How did your career progress after finishing JET?
While my volunteering was huge for me personally, I never got over the question 'why are these kids, including babies, in institutional care as opposed to families?' This led me back to university, where I started with a Masters in Modern Japanese Studies at Oxford. I soon realised that I couldn't answer that question in a Masters, so ended up enrolling for a second Mmasters and a doctorate to untangle it. While doing my studies, I had the chance to interview President Tamai from Ashinaga, about the challenges people from disadvantaged backgrounds face in progressing to university. I then volunteered to try to support Ashinaga in setting up some scholarships in the UK, before spending a month with them in Uganda in my summer holiday. It was here that I really got to know Ashinaga's work and was very motivated to get involved with them when I finished my studies.
What skills did you bring from JET to your current position?
JET gave me a lot more confidence in operating outside my comfort zone, the ability to give something a go even if I don't have all the skills before starting. It also helped me with my communication skills, both in multicultural groups and with public speaking. The voluntary work I did and teaching on JET also gave me direction in life, to work in a field that was aiming to improve the lives of others, rather than aiming to make a company richer. In addition, I do use Japanese in my current role, which gives me great pleasure.
Any advice for JETs who feel that they want to get into the charity sector? How might being a JET be an advantage?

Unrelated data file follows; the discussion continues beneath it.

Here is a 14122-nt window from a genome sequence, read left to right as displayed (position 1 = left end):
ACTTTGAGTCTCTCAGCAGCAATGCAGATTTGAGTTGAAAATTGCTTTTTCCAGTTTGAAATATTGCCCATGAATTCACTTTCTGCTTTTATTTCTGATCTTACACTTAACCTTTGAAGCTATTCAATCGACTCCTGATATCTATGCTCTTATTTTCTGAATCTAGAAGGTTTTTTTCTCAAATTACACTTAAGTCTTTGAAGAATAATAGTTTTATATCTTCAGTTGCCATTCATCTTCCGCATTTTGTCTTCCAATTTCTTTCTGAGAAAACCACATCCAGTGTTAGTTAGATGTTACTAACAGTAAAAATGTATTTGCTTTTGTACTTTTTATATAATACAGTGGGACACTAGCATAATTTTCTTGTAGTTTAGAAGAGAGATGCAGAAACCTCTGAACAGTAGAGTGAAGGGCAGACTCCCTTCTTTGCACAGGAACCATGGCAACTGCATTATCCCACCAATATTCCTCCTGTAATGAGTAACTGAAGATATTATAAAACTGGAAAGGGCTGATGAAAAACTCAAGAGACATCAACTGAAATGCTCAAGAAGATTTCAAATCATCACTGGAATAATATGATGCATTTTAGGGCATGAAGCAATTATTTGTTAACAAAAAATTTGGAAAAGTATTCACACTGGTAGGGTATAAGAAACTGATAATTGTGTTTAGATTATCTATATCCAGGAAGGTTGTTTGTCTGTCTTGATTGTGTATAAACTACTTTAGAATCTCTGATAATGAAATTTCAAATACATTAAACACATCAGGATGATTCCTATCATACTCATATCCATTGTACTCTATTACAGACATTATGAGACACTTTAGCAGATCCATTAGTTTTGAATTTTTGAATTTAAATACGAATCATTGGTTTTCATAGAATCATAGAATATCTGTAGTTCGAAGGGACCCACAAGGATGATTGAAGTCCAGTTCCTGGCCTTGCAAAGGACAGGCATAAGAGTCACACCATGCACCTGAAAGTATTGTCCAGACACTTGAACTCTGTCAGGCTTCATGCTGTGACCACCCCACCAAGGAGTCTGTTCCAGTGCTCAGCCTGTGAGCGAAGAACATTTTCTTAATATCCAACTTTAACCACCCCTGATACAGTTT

Skills can be categorised into two broad categories, 'hard' skills, such as accounting or marketing, and 'soft' skills, such as intercultural communication and flexibility. JET equips you with a lot of soft skills, which you should make explicit on your CV. In addition, I'd encourage you to think about what kind of work you'd want to do in the charity sector and look at gaining some hard skills, be it through online courses or volunteering activities. When hiring, one of the key things I look for is whether there is a traceable thread in someone's career that relates to the work we are doing. This can be very broad, such as 'helping others who are facing an unequal start in life'. If you have a passion such as this, doing volunteering activities or internships that relate to this will help you demonstrate it: it is almost always better to be able to demonstrate 'I'm passionate about X' rather than saying 'I'm passionate about X'
How do you think JETs can get involved with Japanese cultural relations even after returning to the UK?
I would encourage people to register with the Japan Society and the Daiwa Anglo-Japanese Foundation's mailing lists - both have lots of interesting events spanning a wide range of topics. And of course, JETAA!
if you are interested in Dr Michael Rivera King and his work you can find out more at Ashinaga.org/en/ashinaga-uk